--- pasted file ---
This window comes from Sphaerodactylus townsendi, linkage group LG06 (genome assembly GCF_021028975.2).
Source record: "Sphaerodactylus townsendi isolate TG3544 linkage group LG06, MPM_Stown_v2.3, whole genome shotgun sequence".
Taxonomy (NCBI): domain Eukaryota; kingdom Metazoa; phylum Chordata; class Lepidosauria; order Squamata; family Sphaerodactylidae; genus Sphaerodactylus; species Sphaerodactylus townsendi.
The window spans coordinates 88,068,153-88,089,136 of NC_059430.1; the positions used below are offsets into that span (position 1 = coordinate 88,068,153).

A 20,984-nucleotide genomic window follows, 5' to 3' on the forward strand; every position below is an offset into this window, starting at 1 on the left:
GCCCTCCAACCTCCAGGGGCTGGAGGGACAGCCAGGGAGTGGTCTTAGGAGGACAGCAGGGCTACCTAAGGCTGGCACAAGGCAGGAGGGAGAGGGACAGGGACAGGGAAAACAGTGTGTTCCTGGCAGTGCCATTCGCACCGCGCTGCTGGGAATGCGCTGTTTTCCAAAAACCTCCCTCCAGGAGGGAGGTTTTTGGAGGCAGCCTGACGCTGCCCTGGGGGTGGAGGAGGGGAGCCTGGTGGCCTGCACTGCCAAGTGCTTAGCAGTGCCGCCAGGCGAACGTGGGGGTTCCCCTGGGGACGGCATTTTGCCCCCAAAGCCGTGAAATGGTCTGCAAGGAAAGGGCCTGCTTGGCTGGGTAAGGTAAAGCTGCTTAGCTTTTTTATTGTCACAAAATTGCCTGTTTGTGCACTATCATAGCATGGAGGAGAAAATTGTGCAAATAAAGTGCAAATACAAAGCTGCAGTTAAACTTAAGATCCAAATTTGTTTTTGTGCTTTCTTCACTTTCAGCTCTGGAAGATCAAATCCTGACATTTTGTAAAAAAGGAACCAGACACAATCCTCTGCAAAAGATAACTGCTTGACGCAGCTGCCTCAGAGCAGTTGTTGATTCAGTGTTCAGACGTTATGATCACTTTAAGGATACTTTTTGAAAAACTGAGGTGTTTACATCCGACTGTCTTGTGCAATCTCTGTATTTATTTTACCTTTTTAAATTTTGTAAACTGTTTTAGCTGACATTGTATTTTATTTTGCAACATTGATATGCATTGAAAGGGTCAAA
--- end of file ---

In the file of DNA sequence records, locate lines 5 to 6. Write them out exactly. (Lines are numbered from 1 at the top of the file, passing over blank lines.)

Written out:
A 20,984-nucleotide genomic window follows, 5' to 3' on the forward strand; every position below is an offset into this window, starting at 1 on the left:
GCCCTCCAACCTCCAGGGGCTGGAGGGACAGCCAGGGAGTGGTCTTAGGAGGACAGCAGGGCTACCTAAGGCTGGCACAAGGCAGGAGGGAGAGGGACAGGGACAGGGAAAACAGTGTGTTCCTGGCAGTGCCATTCGCACCGCGCTGCTGGGAATGCGCTGTTTTCCAAAAACCTCCCTCCAGGAGGGAGGTTTTTGGAGGCAGCCTGACGCTGCCCTGGGGGTGGAGGAGGGGAGCCTGGTGGCCTGCACTGCCAAGTGCTTAGCAGTGCCGCCAGGCGAACGTGGGGGTTCCCCTGGGGACGGCATTTTGCCCCCAAAGCCGTGAAATGGTCTGCAAGGAAAGGGCCTGCTTGGCTGGGTAAGGTAAAGCTGCTTAGCTTTTTTATTGTCACAAAATTGCCTGTTTGTGCACTATCATAGCATGGAGGAGAAAATTGTGCAAATAAAGTGCAAATACAAAGCTGCAGTTAAACTTAAGATCCAAATTTGTTTTTGTGCTTTCTTCACTTTCAGCTCTGGAAGATCAAATCCTGACATTTTGTAAAAAAGGAACCAGACACAATCCTCTGCAAAAGATAACTGCTTGACGCAGCTGCCTCAGAGCAGTTGTTGATTCAGTGTTCAGACGTTATGATCACTTTAAGGATACTTTTTGAAAAACTGAGGTGTTTACATCCGACTGTCTTGTGCAATCTCTGTATTTATTTTACCTTTTTAAATTTTGTAAACTGTTTTAGCTGACATTGTATTTTATTTTGCAACATTGATATGCATTGAAAGGGTCAAA